2. Increasing industry partnerships with the SSF
3. Engaging in dialogue with government agencies that oversee therapy approval (FDA, EMA) to develop guidelines for new drug/product approval, speed approval of new therapies for Sjögren's and ultimately ensure corporate interest in drug development

Steering Committee:

Committee Chair and SSF Board Member: Theresa Lawrence Ford
SSF MSAB Chair and Board Member: Denise Faustman
Simon Bowman (UK); Xavier Mariette (France); Stanley Pillemer (US); Claudio Vitali (Italy); Frederick Vivino (US); Daniel Wallace (US)

Novel Diagnostics
The SSF Medical and Scientific Advisory Board set novel diagnostics as a priority for its research grants program starting in 2012. Simpler and more accurate diagnostic tools are critical for moving the scientific and clinical fields forward in Sjögren’s. The SSF already is partnering with several companies that have or are developing diagnostics, and SSF research grantees are focusing on projects that could lead to additional tools for diagnosing Sjögren’s.

SSF Research Grants

Sjögren’s Pulmonary Clinics
March 25, 2013

Sjögren’s is the second most prevalent autoimmune rheumatic disease and affects about 4 million Americans. In addition to affecting the moisture producing glands resulting in hallmark symptoms of dry eye and dry mouth, Sjögren’s can affect any body organ or system. Interstitial lung disease is the most common pulmonary manifestation in Sjögren’s, but pulmonary hypertension, amyloidosis, cystic lung disease and MALT lymphoma can also occur in the lungs.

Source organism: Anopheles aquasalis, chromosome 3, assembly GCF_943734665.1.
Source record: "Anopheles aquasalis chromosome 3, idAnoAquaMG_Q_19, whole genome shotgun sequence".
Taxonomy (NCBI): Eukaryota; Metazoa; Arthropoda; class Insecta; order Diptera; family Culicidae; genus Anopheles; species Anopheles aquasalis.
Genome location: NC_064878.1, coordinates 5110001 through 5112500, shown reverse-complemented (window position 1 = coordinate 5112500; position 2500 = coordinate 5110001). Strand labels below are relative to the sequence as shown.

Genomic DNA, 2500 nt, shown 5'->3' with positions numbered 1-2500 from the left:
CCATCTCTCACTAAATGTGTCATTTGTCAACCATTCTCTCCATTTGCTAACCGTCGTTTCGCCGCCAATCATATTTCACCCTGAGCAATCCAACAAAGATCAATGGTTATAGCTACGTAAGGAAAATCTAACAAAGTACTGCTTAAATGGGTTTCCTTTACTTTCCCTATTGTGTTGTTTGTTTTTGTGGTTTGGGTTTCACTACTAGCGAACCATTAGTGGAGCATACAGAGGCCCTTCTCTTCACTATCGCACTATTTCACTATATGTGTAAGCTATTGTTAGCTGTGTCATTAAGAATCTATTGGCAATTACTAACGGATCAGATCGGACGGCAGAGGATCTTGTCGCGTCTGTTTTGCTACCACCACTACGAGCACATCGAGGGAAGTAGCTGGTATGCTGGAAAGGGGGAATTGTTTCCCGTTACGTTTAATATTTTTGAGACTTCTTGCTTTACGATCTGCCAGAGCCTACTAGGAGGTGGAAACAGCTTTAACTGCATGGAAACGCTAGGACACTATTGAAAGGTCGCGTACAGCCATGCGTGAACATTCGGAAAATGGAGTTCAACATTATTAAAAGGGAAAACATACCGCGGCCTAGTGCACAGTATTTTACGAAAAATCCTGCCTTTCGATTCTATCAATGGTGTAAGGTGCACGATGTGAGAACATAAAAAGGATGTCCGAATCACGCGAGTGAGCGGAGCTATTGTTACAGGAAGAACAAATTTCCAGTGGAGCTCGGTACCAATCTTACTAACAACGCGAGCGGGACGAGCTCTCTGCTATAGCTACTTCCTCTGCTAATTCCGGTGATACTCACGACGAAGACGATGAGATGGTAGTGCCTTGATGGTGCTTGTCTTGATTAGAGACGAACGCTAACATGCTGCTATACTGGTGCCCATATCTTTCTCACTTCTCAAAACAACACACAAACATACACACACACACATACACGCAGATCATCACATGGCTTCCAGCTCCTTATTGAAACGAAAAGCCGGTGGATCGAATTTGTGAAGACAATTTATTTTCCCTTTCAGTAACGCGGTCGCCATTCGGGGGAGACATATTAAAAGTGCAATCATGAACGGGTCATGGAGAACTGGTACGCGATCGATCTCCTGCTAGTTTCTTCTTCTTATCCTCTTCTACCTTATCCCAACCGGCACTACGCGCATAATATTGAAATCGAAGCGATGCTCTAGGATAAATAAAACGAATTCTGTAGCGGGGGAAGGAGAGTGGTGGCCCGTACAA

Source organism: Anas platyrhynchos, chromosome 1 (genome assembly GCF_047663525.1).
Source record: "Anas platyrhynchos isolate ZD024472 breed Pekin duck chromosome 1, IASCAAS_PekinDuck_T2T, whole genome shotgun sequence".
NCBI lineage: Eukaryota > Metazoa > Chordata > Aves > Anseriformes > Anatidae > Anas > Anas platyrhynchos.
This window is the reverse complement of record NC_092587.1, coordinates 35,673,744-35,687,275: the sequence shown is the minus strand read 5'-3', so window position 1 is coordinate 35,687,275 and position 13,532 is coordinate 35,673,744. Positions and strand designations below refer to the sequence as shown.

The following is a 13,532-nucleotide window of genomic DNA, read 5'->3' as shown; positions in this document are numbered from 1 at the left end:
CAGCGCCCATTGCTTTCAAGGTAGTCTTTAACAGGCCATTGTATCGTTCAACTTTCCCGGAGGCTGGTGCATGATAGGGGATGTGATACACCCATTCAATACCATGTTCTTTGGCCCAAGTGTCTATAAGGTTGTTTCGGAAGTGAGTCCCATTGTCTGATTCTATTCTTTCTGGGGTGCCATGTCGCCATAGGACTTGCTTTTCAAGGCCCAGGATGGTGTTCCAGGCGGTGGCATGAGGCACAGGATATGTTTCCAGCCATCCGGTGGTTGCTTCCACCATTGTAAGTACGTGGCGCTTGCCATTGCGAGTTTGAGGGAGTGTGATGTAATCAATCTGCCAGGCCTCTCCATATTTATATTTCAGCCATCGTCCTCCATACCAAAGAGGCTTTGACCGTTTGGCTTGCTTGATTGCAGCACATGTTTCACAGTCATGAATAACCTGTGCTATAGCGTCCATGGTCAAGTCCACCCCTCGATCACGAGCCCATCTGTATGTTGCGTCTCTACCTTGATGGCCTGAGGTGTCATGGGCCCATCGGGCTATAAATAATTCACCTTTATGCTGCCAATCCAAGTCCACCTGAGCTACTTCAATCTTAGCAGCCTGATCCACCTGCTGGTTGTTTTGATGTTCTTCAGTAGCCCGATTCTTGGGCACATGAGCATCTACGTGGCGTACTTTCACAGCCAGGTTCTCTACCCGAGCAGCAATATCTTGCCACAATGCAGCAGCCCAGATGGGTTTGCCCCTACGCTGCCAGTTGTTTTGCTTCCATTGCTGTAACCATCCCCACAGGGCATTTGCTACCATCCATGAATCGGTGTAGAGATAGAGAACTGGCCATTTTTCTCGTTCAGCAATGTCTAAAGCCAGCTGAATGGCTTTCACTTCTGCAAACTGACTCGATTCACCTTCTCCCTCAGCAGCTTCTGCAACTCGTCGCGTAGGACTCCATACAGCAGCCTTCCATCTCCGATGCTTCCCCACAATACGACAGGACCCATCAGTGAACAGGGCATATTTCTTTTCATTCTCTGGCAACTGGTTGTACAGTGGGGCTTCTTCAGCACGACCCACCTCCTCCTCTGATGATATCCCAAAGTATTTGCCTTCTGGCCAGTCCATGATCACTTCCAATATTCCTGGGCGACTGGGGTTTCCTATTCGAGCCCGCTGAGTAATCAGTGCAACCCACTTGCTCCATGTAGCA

Few studies have been done in pulmonary manifestations of Sjögren’s, and few pulmonary experts who are also knowledgeable about Sjögren’s have been available to Sjögren’s patients. The Sjögren’s Syndrome Foundation applauds the vision to create Sjögren’s Pulmonary Clinics within the LAM clinical settings to change this. Our hope is that these clinics will provide our patients with expert specialized care and lead to an expanded interest in pulmonary manifestations in Sjögren’s and future studies that will increase our knowledge and improve future care in this field.

The Sjögren’s Syndrome Foundation is pleased to partner with the LAM clinics in this important endeavor.

Click Here to view Pulmonary Clinics

The International Sjögren's Registry
An initiative to gather information and samples on Sjögren's patients that will have a tremendous impact on future Sjögren's research. Visit the Sjögren's Syndrome International Collaborative Clinical Alliance (SICCA) website for more information and see if you are qualified to participate.

International Symposium on Sjögren’s Syndrome (ISSS)
Taking place every two years, the International Symposium on Sjögren’s brings together the foremost minds in the fields of Sjögren’s. By sharing the latest research and developments in the field, we hope to help foster future research on Sjögren's. The Sjögren’s Syndrome Foundation hosted the IXth ISSS on April 27-29, 2006 in Washington, D.C., marking the event's 20th anniversary.

Sjögren's: Transition from Autoimmunity to Lymphoma
The Sjögren's Syndrome Foundation held a basic scientific workshop, Sjögren's: Transition from Autoimmunity to Lymphoma, to investigate the link between non-Hodgkin's B-cell lymphoma and Sjögren's syndrome. This interactive event promoted rigorous discussion about potential triggers in the transition from autoimmunity to lymphoma, fostered exchange of scientific data, and catalyzed future research in this important area.